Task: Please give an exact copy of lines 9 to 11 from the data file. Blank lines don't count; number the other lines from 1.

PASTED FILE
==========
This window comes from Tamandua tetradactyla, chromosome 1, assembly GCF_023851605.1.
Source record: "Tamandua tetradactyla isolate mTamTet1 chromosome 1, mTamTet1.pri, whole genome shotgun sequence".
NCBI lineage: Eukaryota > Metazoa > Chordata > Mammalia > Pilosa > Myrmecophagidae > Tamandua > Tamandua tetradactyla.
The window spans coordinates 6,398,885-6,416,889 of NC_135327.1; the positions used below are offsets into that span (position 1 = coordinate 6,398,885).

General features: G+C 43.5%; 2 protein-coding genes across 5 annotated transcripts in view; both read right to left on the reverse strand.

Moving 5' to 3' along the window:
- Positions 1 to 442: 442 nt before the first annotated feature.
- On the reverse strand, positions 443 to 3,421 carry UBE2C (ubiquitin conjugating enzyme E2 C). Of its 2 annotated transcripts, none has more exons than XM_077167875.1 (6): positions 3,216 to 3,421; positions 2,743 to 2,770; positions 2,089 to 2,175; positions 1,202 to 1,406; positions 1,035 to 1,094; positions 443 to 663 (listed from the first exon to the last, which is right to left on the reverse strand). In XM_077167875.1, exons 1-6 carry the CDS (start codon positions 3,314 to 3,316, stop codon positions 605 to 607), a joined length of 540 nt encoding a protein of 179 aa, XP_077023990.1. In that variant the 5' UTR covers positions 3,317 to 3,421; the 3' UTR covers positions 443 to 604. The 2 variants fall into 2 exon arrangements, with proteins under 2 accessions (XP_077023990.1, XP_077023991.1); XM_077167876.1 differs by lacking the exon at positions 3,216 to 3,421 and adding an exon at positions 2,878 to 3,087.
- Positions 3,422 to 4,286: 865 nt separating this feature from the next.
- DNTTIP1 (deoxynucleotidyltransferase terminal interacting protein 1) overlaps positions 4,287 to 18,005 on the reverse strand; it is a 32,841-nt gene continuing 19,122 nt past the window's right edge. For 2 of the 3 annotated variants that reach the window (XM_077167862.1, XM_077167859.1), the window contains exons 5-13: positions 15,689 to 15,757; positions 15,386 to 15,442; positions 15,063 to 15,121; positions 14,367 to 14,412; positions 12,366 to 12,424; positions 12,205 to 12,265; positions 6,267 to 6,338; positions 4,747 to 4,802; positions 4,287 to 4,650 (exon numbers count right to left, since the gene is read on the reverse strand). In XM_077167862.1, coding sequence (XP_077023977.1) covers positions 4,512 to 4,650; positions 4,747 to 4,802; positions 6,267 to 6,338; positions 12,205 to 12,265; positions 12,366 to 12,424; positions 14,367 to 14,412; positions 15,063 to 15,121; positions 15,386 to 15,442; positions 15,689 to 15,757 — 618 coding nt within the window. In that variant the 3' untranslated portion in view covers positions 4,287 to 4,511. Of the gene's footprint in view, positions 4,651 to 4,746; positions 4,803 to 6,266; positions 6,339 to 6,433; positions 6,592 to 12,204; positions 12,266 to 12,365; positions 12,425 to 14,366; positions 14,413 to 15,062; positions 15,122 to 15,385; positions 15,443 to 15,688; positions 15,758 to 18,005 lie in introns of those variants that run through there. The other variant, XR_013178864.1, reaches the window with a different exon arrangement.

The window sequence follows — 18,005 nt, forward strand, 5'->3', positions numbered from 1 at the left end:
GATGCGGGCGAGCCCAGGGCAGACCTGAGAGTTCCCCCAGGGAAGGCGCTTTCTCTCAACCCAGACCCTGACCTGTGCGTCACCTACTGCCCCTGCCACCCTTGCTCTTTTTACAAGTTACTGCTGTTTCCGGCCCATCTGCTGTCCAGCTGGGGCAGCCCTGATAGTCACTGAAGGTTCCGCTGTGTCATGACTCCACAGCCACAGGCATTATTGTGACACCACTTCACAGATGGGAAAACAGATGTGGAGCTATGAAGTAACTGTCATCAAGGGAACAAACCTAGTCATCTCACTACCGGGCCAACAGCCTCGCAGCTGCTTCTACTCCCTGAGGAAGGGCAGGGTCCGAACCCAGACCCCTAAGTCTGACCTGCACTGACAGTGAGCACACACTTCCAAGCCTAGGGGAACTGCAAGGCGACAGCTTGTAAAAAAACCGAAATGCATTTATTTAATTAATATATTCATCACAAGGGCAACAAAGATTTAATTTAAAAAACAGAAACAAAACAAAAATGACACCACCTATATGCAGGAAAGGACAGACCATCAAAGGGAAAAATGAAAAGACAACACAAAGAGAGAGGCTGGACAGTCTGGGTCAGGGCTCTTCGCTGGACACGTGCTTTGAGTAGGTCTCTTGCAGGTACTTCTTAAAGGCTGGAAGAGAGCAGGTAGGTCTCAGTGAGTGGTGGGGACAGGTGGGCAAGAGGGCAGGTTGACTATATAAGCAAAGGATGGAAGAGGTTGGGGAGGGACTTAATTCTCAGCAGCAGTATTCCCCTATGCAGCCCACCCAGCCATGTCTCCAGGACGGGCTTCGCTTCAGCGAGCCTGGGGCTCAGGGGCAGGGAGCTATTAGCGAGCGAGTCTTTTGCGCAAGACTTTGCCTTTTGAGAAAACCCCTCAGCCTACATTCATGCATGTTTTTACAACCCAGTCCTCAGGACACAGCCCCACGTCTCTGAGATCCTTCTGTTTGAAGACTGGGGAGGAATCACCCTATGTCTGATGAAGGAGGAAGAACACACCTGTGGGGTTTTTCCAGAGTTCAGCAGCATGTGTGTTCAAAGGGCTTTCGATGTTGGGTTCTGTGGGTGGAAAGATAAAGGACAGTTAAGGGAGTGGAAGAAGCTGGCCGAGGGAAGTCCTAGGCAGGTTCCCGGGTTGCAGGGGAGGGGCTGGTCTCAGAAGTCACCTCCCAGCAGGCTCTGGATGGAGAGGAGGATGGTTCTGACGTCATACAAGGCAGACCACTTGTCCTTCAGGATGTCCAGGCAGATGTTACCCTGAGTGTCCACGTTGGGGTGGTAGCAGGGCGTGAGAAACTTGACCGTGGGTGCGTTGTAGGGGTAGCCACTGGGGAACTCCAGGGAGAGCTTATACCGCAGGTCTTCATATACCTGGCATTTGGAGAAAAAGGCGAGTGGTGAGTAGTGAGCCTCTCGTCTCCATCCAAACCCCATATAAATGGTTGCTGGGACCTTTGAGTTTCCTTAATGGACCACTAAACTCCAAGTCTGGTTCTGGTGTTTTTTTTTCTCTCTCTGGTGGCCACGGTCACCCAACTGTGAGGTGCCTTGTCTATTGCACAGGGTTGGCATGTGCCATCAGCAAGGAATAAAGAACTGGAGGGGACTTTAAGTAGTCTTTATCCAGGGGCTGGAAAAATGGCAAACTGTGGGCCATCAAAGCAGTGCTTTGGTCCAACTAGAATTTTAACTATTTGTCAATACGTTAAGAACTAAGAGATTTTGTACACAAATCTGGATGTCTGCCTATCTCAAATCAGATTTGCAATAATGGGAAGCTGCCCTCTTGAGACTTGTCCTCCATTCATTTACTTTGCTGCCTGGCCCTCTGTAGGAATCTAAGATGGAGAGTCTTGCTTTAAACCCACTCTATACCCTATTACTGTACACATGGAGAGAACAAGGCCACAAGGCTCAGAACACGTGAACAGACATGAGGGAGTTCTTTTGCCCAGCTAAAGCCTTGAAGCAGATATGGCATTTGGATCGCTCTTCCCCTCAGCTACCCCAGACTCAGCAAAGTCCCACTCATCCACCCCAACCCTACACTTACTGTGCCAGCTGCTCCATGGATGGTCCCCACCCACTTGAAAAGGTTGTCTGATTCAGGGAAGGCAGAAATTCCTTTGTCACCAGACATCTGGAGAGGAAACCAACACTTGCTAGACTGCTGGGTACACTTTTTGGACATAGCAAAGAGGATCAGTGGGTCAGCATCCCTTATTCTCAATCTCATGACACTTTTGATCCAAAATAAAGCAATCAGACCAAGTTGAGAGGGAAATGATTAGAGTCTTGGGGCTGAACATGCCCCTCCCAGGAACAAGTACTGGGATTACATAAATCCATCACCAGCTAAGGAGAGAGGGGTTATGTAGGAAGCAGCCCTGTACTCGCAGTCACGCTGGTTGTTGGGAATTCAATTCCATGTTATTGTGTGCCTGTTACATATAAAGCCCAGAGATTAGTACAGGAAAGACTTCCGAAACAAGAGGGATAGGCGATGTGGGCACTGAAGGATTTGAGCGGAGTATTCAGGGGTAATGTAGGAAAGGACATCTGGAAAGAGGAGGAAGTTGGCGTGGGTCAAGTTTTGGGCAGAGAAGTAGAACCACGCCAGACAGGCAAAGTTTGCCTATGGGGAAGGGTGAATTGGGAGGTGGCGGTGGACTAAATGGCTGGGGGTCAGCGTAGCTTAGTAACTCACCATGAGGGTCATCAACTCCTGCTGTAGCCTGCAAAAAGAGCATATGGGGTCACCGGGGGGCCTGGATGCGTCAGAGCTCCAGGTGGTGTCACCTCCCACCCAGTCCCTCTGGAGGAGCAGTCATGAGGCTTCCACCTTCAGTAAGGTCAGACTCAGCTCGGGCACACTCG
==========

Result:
- Positions 3,422 to 4,286: 865 nt separating this feature from the next.
- DNTTIP1 (deoxynucleotidyltransferase terminal interacting protein 1) overlaps positions 4,287 to 18,005 on the reverse strand; it is a 32,841-nt gene continuing 19,122 nt past the window's right edge. For 2 of the 3 annotated variants that reach the window (XM_077167862.1, XM_077167859.1), the window contains exons 5-13: positions 15,689 to 15,757; positions 15,386 to 15,442; positions 15,063 to 15,121; positions 14,367 to 14,412; positions 12,366 to 12,424; positions 12,205 to 12,265; positions 6,267 to 6,338; positions 4,747 to 4,802; positions 4,287 to 4,650 (exon numbers count right to left, since the gene is read on the reverse strand). In XM_077167862.1, coding sequence (XP_077023977.1) covers positions 4,512 to 4,650; positions 4,747 to 4,802; positions 6,267 to 6,338; positions 12,205 to 12,265; positions 12,366 to 12,424; positions 14,367 to 14,412; positions 15,063 to 15,121; positions 15,386 to 15,442; positions 15,689 to 15,757 — 618 coding nt within the window. In that variant the 3' untranslated portion in view covers positions 4,287 to 4,511. Of the gene's footprint in view, positions 4,651 to 4,746; positions 4,803 to 6,266; positions 6,339 to 6,433; positions 6,592 to 12,204; positions 12,266 to 12,365; positions 12,425 to 14,366; positions 14,413 to 15,062; positions 15,122 to 15,385; positions 15,443 to 15,688; positions 15,758 to 18,005 lie in introns of those variants that run through there. The other variant, XR_013178864.1, reaches the window with a different exon arrangement.

The window sequence follows — 18,005 nt, forward strand, 5'->3', positions numbered from 1 at the left end: